I’d be lost without my iBook. :)

  30. My earliest memories of typing are from Olympic Junior High in typing class listening to Journey while doing our excercises on the manual typewriters. If you were good you got to use the IBM Selectrics… Ugh, I hate these little moments of nostalgia when you realize it’s been 20+ years since something or other happened. Fortunately my imaturity keeps me young.

  31. Jeff, I love the smell of rubber-cement, but that’s from warm memories of 30 of us in a small room with no ventilation learning paste-up. Memories, I think.

    But, yeah, I love my Mac. What’s worse than double spacing (universal find and replace how I love thee, let me count the ways) is having to explain copy-fitting this week when I was told that the name and titles should fit on the line because, after all, they are able to input 34 characters into the software database (most of the accreditations are all “M”s, MMEM, MCEM etc.).

    One thing I do notice is that I rewrite more using the computer. That may just be the ease of doing it, but I think it’s also very necessary. I can’t write longhand for anything longer than 250 or so words. That usually gets me past the “muse dumps” (scraps of paper everywhere). And I also keep a notebook with me at most times for just such an emergency. However I do my major editing with a hard copy and red pen. I’ve just found that there’s nothing better for my process. When I wrote in college (longhand and then transcribed on an office Selectric) I rewrote less and I think my prose was a little better the first time around.

    AEnodia, I don’t think double spacing was in old lead, as it wasted space, and cost more for the slugs. Those old printers were very frugal. Also, having set type by slug (in college, although I really love the look of letterpress and my book collection is divided into “things I like to read” and “very cool ephemera”), why would you double your work?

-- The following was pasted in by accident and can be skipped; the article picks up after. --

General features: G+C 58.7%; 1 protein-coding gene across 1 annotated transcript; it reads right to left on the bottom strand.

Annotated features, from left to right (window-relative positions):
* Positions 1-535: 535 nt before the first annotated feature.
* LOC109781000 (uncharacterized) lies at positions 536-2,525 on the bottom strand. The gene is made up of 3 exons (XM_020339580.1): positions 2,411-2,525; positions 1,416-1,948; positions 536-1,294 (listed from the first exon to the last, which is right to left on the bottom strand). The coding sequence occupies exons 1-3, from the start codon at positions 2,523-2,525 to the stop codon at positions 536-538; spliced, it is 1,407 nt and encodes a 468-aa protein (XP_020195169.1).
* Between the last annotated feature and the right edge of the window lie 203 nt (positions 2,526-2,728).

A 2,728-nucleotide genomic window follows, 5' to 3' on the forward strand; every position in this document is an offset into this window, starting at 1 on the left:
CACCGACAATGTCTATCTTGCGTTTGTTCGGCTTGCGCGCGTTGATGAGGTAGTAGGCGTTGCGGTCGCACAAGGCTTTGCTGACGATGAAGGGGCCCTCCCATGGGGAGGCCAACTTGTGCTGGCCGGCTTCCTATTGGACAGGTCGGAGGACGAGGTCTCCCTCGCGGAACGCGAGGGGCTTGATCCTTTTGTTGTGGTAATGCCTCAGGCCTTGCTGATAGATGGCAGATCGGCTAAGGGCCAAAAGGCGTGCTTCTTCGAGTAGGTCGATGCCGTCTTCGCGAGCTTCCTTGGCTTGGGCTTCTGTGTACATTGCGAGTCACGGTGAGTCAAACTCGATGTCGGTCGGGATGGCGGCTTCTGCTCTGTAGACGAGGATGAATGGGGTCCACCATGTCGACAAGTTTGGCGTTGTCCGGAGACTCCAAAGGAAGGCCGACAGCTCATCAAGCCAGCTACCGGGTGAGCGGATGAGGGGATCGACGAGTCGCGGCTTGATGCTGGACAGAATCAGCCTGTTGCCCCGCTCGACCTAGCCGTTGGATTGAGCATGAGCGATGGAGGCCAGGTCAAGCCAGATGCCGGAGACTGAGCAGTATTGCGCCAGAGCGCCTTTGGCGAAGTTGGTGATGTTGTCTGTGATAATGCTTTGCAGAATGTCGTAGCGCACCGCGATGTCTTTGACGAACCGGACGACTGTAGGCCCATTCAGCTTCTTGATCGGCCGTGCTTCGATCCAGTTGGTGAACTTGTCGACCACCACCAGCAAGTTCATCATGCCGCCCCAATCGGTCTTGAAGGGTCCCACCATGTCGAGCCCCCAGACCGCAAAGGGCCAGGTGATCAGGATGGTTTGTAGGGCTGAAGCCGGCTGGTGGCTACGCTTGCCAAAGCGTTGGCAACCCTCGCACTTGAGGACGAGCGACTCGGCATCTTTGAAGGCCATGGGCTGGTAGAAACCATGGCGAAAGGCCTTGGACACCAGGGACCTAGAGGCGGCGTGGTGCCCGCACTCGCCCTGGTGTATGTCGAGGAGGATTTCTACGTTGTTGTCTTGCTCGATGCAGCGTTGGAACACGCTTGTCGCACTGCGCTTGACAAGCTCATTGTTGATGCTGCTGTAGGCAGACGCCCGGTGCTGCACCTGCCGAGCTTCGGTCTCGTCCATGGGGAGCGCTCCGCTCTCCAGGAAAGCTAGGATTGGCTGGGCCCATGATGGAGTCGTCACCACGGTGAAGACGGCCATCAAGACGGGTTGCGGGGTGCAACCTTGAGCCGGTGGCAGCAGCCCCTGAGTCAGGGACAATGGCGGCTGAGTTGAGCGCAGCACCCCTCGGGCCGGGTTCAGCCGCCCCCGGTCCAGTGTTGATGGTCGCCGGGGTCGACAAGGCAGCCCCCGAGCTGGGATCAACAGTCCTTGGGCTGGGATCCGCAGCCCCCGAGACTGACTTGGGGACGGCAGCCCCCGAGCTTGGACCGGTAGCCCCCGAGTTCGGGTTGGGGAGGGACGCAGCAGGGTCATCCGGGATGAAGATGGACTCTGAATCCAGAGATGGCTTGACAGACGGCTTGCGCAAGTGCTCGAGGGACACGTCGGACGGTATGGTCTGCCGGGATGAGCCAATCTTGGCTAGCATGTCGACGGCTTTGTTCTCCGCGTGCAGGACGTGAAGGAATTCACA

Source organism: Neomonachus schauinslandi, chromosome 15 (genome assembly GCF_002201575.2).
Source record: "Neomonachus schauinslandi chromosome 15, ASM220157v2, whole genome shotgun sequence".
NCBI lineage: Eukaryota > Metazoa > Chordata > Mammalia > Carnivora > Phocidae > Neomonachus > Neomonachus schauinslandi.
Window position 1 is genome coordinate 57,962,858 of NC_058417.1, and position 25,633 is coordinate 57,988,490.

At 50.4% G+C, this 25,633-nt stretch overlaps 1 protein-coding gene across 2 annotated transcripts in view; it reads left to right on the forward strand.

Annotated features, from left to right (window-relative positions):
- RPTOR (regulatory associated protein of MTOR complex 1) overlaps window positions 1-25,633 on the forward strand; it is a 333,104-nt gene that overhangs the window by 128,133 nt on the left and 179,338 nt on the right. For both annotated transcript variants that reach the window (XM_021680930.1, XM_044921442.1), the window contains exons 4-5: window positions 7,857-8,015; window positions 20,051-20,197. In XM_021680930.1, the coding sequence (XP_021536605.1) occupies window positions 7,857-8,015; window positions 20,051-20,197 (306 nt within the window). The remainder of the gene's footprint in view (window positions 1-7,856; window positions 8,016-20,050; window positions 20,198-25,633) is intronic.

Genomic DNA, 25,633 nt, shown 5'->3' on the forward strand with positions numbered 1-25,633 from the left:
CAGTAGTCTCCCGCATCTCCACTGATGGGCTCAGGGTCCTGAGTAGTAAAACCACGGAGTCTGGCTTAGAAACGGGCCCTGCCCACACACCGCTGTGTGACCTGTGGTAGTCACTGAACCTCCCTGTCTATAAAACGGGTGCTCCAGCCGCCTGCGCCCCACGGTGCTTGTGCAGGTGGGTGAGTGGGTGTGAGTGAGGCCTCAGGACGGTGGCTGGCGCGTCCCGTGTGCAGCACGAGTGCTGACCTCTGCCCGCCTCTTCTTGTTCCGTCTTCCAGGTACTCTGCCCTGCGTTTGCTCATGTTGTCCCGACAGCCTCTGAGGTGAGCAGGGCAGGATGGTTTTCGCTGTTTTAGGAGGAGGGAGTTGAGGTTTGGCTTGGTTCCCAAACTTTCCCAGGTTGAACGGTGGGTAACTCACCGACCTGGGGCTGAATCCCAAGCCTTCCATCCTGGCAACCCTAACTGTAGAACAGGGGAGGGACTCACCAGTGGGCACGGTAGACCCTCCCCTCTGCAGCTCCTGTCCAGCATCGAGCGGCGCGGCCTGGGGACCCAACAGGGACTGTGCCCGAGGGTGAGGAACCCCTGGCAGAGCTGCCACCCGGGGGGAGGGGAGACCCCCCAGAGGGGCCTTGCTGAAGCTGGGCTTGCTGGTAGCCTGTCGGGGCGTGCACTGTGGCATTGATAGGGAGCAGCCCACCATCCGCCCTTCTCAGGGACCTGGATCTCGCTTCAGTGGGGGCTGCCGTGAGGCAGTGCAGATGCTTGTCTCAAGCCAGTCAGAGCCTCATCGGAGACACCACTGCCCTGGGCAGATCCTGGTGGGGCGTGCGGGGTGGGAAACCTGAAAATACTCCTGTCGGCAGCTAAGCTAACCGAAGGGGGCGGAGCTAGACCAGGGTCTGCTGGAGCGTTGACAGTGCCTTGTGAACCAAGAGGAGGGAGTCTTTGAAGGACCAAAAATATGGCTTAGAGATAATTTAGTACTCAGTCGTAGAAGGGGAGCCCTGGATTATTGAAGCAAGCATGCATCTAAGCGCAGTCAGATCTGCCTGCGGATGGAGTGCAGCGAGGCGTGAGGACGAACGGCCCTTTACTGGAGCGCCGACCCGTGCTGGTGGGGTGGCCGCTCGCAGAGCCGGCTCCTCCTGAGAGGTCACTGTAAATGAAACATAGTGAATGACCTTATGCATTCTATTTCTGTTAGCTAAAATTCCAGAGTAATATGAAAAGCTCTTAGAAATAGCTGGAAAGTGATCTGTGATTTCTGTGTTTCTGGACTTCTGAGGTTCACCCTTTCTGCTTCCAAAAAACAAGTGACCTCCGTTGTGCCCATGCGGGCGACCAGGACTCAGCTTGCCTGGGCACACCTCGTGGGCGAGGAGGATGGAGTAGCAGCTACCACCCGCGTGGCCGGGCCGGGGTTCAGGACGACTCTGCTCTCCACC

32. Trust me, Ken, if my hard drive had fried, I had a fine selection of backups salted about my recordable media, home network, Web site and Internet to choose from. I would have lost, at most, a chapter. I’ve got paranoia down, yo.

    Flashbacks to writing my thesis, wherein I had daily backups on my laptop, on my computer at home, on the department’s servers (which had off-site backup), and on a different server in a completely different part of the country. I learned my lesson when, in my second year of graduate school, the fire alarm went off and we had to evacuate. Standing in the parking lot outside the physics building, I saw one of my friends nearly faint when he realized that the only copies of his nearly-complete thesis, both printed and electronic, were in that building.

  33. I shudder at the thought of writing things like Les Miz, War and Peace, or the Illiad with a quill pen. It is incredible to me that anything longer than short stories ever got written before typewriters.

  34. Hey Scott

    That’s just plain evil.

    But if you must have a klieg over your desk don’t ask me to pay for the 3 guys to lift it onto a stand and the other guy to keep it running…..and oh, by the way, did I mention that it burns out about every 1/2 hour and a good guy can get new carbons in and burning in about 5 minutes. Maybe you better get two.

    And Jeff, Please put the prick away before chasing me.

  35. Steve:
    Those “memories” of 30 production artists in a small room? Uh, huh. My guess is it was you, a swing-arm lamp and a cloud of Bestine fumes.
    Nathan:
    How dare you? I try to kid around and you make it into something unwholesome and dirty, you burning hunk of sweet… Wait, let me start over —

  36. I still write better if I write longhand. It does all end up on the computer. And I can compose at the computer. But quality is 100% better if I start out in longhand. That isn’t to knock technology: it *is* wonderful. But if I do a first draft on the computer, I just push the words around come editing time instead of rethinking the whole damn story.